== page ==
Here’s da Gaet ta Finnegart and the Road ta Nort Ness:

So, what might you notice that was different other than bird names and place names?

Grammatically we might get so friendly that I addressed you as du instead of the polite ‘you’. (It’s rather like the French ‘tu/ vous’ distinction.) That’s one threshold to cross. But if I invited you in, I might say Come dy wyes in trowe, takk aff o dee an set dee in’. It’s a long-winded invitation, very reflexive, but no less warm! And if the children hadn’t tidied up their toys, they might whinge but wir still playin wis.

I don’t think of Shetlandic as particularly long-winded but sometimes we have to go the long way round to get at the meaning of abstract notions – like faithfulness, honour, justice – or we might just use the English word. It’s a mongrel dialect, and we don’t worry about that (although stoor-sooker might be a fine substitute for vacuum-cleaner?) By the way you don’t have to remove your shö, shön (shoe, shoes) to step across da treshel-tree in my house.  (Plurals can be irregular.)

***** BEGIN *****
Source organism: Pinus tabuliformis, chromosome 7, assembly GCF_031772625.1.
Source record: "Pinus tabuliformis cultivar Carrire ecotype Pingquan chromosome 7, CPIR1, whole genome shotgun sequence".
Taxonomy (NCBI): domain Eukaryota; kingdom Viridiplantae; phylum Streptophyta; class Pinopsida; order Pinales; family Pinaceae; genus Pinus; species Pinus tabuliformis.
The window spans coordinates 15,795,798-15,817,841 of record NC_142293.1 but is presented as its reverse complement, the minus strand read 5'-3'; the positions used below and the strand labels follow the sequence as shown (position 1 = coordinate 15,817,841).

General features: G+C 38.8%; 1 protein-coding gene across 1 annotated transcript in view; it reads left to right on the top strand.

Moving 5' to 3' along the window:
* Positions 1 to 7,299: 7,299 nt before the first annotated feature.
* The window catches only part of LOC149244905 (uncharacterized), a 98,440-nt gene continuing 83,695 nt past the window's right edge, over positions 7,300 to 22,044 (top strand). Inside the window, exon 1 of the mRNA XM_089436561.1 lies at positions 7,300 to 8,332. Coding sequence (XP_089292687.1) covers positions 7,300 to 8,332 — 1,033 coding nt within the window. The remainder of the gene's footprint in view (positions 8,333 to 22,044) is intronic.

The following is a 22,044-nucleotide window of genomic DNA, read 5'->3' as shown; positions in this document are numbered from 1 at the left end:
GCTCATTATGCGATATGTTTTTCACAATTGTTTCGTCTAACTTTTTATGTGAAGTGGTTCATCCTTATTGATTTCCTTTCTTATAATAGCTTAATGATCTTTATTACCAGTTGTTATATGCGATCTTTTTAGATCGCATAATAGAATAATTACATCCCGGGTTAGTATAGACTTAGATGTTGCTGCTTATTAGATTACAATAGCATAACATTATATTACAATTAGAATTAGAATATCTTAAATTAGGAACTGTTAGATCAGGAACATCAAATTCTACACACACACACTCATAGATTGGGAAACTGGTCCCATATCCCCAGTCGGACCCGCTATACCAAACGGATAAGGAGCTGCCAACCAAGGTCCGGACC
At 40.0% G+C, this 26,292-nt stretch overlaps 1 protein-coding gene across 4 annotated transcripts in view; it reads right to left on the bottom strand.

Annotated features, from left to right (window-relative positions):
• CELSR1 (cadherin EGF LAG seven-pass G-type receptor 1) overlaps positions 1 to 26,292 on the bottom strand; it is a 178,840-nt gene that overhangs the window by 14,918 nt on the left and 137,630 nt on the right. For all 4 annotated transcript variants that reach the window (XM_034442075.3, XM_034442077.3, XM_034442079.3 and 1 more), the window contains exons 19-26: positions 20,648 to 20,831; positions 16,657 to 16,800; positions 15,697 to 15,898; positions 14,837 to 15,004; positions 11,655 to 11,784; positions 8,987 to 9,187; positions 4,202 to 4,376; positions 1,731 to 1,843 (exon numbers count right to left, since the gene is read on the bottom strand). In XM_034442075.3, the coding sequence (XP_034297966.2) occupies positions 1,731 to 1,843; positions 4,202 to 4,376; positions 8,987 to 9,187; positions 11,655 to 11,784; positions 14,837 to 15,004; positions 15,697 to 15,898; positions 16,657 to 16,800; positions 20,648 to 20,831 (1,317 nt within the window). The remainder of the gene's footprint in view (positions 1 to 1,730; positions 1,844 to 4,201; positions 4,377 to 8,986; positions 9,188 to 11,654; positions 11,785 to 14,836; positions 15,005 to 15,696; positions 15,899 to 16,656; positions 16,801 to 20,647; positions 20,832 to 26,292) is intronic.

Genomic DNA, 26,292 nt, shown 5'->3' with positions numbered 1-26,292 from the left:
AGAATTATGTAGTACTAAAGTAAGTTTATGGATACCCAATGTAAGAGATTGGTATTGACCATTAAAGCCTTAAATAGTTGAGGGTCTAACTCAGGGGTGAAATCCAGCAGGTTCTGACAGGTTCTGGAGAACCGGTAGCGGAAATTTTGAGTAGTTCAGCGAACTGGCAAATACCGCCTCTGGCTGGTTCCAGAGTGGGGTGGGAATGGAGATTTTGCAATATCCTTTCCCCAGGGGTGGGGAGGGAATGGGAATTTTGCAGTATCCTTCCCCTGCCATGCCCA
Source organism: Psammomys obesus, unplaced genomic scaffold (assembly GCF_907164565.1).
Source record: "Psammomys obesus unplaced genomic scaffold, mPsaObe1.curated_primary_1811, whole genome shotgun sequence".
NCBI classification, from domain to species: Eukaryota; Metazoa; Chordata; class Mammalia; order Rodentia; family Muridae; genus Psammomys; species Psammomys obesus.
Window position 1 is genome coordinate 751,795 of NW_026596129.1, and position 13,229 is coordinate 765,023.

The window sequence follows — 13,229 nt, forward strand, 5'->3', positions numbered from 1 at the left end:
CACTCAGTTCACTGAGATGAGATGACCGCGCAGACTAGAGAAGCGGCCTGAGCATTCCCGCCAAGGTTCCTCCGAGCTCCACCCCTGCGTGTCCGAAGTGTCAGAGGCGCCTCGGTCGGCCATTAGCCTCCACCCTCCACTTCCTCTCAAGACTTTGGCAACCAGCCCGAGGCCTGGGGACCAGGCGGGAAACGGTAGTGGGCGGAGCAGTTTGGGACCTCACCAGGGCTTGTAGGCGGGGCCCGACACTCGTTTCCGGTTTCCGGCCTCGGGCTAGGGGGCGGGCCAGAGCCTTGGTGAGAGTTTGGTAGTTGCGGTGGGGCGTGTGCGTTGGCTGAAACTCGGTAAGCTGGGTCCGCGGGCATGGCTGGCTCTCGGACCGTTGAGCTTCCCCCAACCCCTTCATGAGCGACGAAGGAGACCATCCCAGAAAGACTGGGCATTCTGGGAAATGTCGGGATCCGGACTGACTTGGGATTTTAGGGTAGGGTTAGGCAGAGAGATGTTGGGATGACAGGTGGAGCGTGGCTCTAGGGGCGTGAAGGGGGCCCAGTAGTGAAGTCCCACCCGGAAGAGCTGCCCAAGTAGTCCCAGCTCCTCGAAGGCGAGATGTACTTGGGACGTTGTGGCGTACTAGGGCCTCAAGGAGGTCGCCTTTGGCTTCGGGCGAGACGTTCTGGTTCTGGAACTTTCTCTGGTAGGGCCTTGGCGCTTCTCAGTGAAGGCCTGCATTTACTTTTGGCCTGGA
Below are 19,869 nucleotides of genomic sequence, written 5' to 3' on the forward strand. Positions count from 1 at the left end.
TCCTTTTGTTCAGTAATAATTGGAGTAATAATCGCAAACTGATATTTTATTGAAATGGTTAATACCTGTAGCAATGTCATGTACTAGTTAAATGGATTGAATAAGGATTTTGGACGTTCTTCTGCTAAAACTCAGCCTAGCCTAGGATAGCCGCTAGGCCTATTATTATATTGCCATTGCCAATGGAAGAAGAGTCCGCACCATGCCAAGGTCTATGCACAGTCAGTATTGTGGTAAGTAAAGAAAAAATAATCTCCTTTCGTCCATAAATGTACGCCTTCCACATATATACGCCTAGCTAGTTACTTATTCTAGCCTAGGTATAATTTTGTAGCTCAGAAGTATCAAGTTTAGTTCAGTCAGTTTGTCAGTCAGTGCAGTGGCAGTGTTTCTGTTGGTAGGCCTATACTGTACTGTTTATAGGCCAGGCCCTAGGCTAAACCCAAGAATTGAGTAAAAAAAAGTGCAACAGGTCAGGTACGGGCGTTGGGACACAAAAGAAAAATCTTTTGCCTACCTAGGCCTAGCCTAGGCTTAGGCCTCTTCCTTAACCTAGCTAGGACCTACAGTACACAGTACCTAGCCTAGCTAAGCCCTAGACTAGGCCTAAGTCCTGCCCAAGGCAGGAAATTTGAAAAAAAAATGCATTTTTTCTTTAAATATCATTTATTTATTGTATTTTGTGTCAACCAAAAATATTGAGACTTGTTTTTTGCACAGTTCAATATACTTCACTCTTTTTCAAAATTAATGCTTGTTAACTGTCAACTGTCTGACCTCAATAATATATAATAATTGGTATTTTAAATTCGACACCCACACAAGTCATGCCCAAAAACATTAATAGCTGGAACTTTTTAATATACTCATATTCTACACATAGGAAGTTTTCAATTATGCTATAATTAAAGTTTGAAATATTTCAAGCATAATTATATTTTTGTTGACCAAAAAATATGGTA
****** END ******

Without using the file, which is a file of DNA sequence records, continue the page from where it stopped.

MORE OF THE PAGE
I remember the joy of hearing a new saying from my niece some years ago and being reminded that of course many nouns are gendered. The weather is masculine. She said, as we pootered (that’s the engine’s noise in the boat) up Clift Soond, with the raag (wet mist, almost drizzle) hanging low on the hills and a dampness on our hair, He’s offerin ta rain. Lovely! Not an expression I had heard but then she’d been brought up in Burra Isle. Which reminds me – there’s still so much regional variation in vocabulary, expression and pronunciation. What’s not to love?